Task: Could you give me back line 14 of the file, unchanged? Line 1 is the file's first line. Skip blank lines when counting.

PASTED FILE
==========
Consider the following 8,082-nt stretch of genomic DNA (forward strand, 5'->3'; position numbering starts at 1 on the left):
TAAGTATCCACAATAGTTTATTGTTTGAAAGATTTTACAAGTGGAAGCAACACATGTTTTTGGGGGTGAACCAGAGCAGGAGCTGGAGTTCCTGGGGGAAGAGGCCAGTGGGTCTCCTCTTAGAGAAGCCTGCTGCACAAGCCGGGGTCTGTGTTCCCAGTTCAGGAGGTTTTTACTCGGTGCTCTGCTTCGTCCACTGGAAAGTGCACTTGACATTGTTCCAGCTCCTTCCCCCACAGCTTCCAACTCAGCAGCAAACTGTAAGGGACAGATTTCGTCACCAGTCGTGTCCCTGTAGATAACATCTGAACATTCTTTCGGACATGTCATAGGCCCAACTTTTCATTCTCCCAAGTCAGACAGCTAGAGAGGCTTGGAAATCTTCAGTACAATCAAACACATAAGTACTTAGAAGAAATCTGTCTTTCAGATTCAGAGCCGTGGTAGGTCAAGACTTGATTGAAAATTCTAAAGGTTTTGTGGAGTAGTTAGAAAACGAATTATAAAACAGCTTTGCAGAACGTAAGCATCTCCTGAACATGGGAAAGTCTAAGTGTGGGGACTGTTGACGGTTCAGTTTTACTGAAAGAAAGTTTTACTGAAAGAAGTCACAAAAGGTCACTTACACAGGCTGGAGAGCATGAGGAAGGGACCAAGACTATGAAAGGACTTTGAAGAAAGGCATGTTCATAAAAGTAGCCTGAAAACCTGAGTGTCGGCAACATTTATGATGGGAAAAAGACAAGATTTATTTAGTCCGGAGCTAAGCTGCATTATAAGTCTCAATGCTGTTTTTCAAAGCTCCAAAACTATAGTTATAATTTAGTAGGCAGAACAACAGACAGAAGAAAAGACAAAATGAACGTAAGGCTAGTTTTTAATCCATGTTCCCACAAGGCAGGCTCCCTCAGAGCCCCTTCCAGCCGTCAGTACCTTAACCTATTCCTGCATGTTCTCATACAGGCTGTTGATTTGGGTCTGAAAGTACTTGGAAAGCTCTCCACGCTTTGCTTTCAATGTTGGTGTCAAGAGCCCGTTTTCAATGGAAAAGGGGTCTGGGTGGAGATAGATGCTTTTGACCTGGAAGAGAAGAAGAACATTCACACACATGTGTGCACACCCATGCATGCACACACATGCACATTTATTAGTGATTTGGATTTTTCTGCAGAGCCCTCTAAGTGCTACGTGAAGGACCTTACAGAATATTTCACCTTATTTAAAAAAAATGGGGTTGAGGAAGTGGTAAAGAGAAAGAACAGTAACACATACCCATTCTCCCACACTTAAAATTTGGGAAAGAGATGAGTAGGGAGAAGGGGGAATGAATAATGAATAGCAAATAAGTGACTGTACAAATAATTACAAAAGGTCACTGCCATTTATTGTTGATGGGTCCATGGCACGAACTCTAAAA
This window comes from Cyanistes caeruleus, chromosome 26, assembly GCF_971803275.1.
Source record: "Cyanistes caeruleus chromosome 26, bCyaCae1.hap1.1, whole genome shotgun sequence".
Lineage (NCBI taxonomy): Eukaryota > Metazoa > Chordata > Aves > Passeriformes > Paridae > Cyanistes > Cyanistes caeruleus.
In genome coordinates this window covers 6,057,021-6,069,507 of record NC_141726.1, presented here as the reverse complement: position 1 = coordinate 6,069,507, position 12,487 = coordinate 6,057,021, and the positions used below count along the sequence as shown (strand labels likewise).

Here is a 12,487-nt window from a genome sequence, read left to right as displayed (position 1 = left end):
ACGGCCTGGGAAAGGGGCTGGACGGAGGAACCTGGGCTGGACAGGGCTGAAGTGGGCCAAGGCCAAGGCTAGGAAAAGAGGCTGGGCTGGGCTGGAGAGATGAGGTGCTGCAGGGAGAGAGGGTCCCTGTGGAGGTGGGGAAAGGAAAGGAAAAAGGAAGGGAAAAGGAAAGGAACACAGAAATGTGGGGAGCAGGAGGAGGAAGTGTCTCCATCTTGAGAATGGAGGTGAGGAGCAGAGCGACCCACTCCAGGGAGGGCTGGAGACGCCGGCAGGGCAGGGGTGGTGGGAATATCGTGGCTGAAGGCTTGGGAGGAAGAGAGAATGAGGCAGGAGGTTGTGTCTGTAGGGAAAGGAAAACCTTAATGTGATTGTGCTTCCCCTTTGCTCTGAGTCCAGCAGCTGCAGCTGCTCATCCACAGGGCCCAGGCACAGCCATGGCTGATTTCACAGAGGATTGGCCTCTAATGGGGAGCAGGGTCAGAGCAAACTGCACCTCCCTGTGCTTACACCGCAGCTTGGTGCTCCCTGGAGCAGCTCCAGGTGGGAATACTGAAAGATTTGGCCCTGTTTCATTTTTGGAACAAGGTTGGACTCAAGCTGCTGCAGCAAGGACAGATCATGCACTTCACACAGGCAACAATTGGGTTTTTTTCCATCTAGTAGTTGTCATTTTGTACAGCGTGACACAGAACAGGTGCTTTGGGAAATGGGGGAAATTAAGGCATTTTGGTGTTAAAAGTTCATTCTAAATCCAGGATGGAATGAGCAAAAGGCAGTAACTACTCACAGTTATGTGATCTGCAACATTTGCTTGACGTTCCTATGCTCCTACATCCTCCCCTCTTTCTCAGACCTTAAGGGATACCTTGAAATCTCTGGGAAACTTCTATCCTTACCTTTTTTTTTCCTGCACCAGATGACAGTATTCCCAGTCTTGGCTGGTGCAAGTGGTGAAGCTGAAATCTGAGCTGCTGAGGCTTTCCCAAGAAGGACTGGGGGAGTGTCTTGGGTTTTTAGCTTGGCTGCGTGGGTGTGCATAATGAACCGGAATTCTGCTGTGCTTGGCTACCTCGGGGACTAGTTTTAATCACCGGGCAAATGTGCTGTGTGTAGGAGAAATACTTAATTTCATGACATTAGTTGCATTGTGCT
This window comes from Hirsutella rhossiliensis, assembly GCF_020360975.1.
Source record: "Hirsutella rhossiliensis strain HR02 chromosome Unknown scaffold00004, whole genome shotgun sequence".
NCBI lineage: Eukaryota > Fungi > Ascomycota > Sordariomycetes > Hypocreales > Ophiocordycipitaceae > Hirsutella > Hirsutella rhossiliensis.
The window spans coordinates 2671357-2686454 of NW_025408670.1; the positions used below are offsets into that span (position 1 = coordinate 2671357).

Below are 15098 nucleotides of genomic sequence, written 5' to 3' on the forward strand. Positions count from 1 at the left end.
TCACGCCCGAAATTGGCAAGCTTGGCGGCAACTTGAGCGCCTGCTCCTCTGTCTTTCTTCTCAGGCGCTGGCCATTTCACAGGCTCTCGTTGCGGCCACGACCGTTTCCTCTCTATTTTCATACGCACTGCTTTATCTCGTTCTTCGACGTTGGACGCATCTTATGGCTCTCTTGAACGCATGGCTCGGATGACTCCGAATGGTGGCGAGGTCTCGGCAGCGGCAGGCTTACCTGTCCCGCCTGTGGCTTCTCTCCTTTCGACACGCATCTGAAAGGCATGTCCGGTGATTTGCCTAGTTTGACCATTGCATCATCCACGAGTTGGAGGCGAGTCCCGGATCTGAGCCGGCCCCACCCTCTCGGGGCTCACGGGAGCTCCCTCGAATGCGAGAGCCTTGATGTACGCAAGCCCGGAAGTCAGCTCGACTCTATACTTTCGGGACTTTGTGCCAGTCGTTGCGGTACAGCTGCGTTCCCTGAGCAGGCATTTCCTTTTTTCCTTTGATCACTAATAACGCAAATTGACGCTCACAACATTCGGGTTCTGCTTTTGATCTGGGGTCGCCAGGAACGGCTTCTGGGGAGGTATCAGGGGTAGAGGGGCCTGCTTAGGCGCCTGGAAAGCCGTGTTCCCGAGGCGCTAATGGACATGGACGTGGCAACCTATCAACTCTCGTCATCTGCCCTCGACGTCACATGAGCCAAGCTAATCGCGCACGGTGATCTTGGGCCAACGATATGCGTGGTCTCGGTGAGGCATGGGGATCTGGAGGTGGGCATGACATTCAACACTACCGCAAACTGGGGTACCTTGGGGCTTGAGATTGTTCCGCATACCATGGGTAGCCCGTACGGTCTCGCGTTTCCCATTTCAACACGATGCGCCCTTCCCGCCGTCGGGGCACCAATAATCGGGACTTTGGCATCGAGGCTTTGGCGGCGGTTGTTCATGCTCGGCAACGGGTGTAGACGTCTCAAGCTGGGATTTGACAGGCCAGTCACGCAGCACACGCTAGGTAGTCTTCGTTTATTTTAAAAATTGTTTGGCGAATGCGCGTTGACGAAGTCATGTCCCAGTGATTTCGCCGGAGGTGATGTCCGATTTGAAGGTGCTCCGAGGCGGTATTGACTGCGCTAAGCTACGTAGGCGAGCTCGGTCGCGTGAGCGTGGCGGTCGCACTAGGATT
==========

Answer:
TCACGCCCGAAATTGGCAAGCTTGGCGGCAACTTGAGCGCCTGCTCCTCTGTCTTTCTTCTCAGGCGCTGGCCATTTCACAGGCTCTCGTTGCGGCCACGACCGTTTCCTCTCTATTTTCATACGCACTGCTTTATCTCGTTCTTCGACGTTGGACGCATCTTATGGCTCTCTTGAACGCATGGCTCGGATGACTCCGAATGGTGGCGAGGTCTCGGCAGCGGCAGGCTTACCTGTCCCGCCTGTGGCTTCTCTCCTTTCGACACGCATCTGAAAGGCATGTCCGGTGATTTGCCTAGTTTGACCATTGCATCATCCACGAGTTGGAGGCGAGTCCCGGATCTGAGCCGGCCCCACCCTCTCGGGGCTCACGGGAGCTCCCTCGAATGCGAGAGCCTTGATGTACGCAAGCCCGGAAGTCAGCTCGACTCTATACTTTCGGGACTTTGTGCCAGTCGTTGCGGTACAGCTGCGTTCCCTGAGCAGGCATTTCCTTTTTTCCTTTGATCACTAATAACGCAAATTGACGCTCACAACATTCGGGTTCTGCTTTTGATCTGGGGTCGCCAGGAACGGCTTCTGGGGAGGTATCAGGGGTAGAGGGGCCTGCTTAGGCGCCTGGAAAGCCGTGTTCCCGAGGCGCTAATGGACATGGACGTGGCAACCTATCAACTCTCGTCATCTGCCCTCGACGTCACATGAGCCAAGCTAATCGCGCACGGTGATCTTGGGCCAACGATATGCGTGGTCTCGGTGAGGCATGGGGATCTGGAGGTGGGCATGACATTCAACACTACCGCAAACTGGGGTACCTTGGGGCTTGAGATTGTTCCGCATACCATGGGTAGCCCGTACGGTCTCGCGTTTCCCATTTCAACACGATGCGCCCTTCCCGCCGTCGGGGCACCAATAATCGGGACTTTGGCATCGAGGCTTTGGCGGCGGTTGTTCATGCTCGGCAACGGGTGTAGACGTCTCAAGCTGGGATTTGACAGGCCAGTCACGCAGCACACGCTAGGTAGTCTTCGTTTATTTTAAAAATTGTTTGGCGAATGCGCGTTGACGAAGTCATGTCCCAGTGATTTCGCCGGAGGTGATGTCCGATTTGAAGGTGCTCCGAGGCGGTATTGACTGCGCTAAGCTACGTAGGCGAGCTCGGTCGCGTGAGCGTGGCGGTCGCACTAGGATT